Fore-front of History: Golfing in the Lowcountry Past and Present

The Lowcountry is a golfer’s paradise, with ocean and river-front courses and club houses offering spectacular sunset views over the green.  It’s also the birthplace of golf in America, where Scotsmen played the first game centuries ago on Harleston Green in what is today Harleston Village in downtown Charleston.  The Lowcountry boasts numerous courses to choose from, including membership/club based, municipal/pay to play options, and courses that belong to professionally designed course communities lined with beautiful residences.

A view of the docks at Dunes West; a young golfer perfects his putt. From their Instagram page.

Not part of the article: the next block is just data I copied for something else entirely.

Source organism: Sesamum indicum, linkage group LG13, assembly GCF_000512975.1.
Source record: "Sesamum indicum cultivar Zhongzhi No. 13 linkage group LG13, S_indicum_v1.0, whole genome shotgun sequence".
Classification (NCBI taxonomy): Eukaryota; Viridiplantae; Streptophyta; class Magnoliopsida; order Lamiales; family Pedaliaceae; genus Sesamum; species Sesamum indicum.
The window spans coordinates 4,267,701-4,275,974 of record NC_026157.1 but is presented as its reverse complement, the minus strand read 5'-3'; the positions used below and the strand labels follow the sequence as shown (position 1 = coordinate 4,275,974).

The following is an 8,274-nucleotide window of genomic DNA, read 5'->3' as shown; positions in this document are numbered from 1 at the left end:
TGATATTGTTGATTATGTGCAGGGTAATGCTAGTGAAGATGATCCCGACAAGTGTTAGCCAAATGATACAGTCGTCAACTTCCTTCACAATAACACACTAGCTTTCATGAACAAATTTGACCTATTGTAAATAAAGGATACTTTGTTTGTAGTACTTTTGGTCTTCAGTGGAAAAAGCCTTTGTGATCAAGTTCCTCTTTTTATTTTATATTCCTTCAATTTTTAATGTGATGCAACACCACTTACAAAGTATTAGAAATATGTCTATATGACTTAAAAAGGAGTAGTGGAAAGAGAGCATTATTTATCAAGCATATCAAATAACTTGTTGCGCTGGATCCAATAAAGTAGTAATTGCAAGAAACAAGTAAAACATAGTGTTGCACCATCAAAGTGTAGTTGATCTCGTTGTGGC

South Carolina’s golf history began in 1743, when David Deas imported 96 golf clubs and 432 golf balls from Leith, near Edinburgh, Scotland, to the port of Charleston.  The first organized golf in the United States is believed to have been played on Harleston Green, a rural, marsh front pastureland near the intersection of Pitt and Bull Streets.  Unlike the manicured greens golfers expect today, early Scottish golf “courses” was more natural.  The Preservation Society explains that “golf historians suggest that the early game was played without a set number of holes, no greens, and no designated teeing areas. Players used clubs to move a ball across the field and into a crudely dug hole in the ground. Because the holes were not clearly marked, golfers sent “finders,” forerunners of today’s caddies, to stand by the hole and alert others of the approaching shot by yelling “fore.” After completion of a hole, a player would tee off at a distance of two club-lengths away from that hole. Equipment included a ball, or “feathery,” made of leather and stuffed with feathers while clubs consisted of a “play club,” a series of “woods,” and a utility iron for tight spots.”  The Royal and Ancient Golf Club, the first in the world, was founded in St. Andrews, Scotland in 1754. Golf Historian Charles Price wrote that Charleston merchant Andrew Johnston also brought back clubs and balls from a 1759 trip to Scotland.  Several “Scottish merchants known as the Charlestown Golfing Society” began playing in regularly in Charleston shortly thereafter.